Since 1998, Google has been giving us Google Doodles. The first Google Doodle was in honor of the Burning Man Festival.
It was simple and still used the Google text with an image behind the word.
What Google can teach us about PowerPoint is that you don’t need to use text to communicate your message. Yes, many Google Doodles still use the Google Text, but they have been transformed into images that tell a story.
Take the Google Doodle from June 1, 2015 “Children’s Day 2015 (Multiple Countries).”
While the Doodle does show the letters in the word “Google,” they have been transformed to show a children’s playground. Each letter represents a child playing, laughing, and singing.
You know it is Google’s Home Page when you get there, even though you don’t see Google’s true logo. You think about children on a playground. Google Doodle’s are telling a story, much like a PowerPoint Presentation should do. Your mind reads the story that is being told to you in the image.
Most, if not all, of you have either sat through or created a PowerPoint Presentation that you would consider “Death by PowerPoint.” You know, those blank white slides with bulleted text so small that you have a tough time reading it, or can’t read it at all. The presenter just reads the text as if you were a 2 year old.
Google Doodles were initially neither animated nor hyperlinked; Doodles transformed. From January 2010 with the first animated Doodle honoring Sir Isaac Newton,
to the first interactive Doodle appearing shortly thereafter celebrating Pac-Man,
and then hyperlinks began to be added to Doodles, usually linking to a search results page for the subject of the Doodle.
As simple as it may sound, these are the things Google can teach us about PowerPoint.
As Google Doodles have transformed, so has PowerPoint. PowerPoint now offers features that allow you to make your presentations come alive.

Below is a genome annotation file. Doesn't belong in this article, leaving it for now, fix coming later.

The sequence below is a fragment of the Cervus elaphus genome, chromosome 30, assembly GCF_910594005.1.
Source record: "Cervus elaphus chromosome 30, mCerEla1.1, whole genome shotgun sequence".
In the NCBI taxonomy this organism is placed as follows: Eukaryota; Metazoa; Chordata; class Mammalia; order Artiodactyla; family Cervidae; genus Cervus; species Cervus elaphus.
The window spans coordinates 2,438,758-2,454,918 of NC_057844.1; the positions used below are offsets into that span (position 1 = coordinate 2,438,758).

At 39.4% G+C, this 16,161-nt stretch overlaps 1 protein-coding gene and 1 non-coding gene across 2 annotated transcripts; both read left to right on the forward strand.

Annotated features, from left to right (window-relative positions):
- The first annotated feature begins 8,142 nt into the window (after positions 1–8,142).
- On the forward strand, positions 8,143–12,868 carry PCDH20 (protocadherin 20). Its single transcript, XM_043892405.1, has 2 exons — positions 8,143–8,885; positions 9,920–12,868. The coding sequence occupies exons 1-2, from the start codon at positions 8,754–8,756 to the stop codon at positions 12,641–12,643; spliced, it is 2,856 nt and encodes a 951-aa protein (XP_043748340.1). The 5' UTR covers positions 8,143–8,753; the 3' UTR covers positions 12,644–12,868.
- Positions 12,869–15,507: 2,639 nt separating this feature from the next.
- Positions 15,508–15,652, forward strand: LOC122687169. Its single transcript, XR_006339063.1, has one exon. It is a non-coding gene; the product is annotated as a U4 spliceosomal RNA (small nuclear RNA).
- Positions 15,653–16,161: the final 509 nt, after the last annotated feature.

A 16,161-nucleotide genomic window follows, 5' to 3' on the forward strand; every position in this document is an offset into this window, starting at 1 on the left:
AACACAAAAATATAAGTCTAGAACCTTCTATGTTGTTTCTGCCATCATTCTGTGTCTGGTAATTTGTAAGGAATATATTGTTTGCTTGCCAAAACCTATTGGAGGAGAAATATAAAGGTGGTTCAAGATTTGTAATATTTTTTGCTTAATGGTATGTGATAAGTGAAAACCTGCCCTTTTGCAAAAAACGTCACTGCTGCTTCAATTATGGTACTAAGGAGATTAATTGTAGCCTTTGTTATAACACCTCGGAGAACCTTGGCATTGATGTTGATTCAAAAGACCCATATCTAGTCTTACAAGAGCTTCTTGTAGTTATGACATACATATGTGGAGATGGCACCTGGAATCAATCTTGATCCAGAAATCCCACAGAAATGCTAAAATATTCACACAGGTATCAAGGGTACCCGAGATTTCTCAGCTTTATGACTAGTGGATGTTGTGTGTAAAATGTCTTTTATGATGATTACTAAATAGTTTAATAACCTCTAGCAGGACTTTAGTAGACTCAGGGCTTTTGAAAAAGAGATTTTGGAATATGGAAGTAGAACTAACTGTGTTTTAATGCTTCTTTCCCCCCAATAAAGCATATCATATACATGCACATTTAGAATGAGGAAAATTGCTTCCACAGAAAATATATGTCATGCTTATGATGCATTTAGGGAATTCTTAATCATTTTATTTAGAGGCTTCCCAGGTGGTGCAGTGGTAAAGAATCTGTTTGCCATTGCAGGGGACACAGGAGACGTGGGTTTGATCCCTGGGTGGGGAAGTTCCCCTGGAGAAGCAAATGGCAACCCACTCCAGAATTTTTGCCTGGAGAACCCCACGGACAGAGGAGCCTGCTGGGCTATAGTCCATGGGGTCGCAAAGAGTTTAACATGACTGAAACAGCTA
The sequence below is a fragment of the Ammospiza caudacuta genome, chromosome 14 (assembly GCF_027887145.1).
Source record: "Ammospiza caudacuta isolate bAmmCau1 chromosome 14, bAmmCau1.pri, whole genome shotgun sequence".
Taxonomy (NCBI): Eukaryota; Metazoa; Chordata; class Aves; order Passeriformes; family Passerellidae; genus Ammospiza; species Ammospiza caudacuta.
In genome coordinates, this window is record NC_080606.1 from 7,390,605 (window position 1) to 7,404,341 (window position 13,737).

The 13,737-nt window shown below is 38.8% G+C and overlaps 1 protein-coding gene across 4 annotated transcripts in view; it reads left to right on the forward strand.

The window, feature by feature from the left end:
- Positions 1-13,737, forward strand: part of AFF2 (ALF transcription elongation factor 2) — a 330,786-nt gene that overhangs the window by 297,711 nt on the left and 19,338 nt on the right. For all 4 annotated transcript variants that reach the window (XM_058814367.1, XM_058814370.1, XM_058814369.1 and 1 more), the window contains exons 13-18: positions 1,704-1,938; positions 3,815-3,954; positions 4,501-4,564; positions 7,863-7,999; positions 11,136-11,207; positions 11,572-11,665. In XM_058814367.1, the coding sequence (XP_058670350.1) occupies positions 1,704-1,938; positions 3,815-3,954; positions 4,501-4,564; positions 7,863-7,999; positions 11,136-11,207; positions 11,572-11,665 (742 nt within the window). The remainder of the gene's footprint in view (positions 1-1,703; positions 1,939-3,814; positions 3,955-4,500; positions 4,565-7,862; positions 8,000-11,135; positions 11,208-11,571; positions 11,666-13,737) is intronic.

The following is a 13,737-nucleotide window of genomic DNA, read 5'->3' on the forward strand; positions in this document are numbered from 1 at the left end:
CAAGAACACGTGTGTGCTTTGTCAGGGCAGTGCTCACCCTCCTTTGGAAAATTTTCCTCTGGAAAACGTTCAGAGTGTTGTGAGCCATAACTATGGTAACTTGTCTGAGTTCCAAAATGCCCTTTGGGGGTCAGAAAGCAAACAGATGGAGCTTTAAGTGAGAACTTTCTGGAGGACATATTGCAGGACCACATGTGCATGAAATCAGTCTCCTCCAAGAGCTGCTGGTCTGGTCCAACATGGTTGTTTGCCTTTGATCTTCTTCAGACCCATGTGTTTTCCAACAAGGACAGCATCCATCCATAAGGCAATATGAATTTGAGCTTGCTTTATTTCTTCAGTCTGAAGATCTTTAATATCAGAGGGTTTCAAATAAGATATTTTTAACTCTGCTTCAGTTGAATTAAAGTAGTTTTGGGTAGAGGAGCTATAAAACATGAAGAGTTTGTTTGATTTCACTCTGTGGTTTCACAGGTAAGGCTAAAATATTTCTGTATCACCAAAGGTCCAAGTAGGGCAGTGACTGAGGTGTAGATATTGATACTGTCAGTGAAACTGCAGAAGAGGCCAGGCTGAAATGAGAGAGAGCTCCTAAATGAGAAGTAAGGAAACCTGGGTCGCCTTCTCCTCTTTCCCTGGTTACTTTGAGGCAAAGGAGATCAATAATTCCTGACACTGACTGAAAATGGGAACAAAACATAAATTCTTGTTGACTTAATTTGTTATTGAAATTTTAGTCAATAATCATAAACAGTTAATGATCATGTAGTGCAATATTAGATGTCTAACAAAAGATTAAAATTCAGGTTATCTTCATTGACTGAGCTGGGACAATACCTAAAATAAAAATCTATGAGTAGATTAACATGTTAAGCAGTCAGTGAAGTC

Transitions, Image layering, Animations, Hyperlinks, and other incredible features aren’t there for you to present boring white slides with bullets. These amazing features allow you to engage your audience, to tell your story. We should make our PowerPoint slides visual, interesting to the eyes, and interactive whenever possible.
Now, don’t think you need to go crazy with using PowerPoint features. Look to Google Doodles for inspiration: Keep slides simple, but tell a story. Use an image for your audience to view as you speak to your topic. Let the audience use all of their senses to hear your story.
You also don’t need to be a graphic designer. There are plenty of free image sites out there. One of my favorite is Pexels.
You can search by keywords to find the image that best represents your story. Simply place the image into the slide and fill the slide with the image. Often times, you don’t need any text at all. Your audience will absorb the image and your story as they view the image and you speak to them. It can also insight a conversation.
Tip: When using images, not only do you want to make sure avoid copyrighted images, but don’t use a goofy clipart image when you are speaking about a serious topic, for example. And, don’t just place the image next to your bulleted text. While sometimes that will work, it still looks boring and it looks like an afterthought.
I bet everyone reading this remembers at least one (1) Google Doodle they’ve seen over the years. And, so it should be when your audience views your PowerPoint Presentation. They should remember something about what you presented. They shouldn’t come out of your presentation thinking they’ve just seen another “Death by PowerPoint” presentation.
The moral of the story – Google can teach us about PowerPoint. It’s how you use what you've learned that will make you better.
Learn from Google Doodles and go make engaging, exciting, story-telling PowerPoint Presentations.
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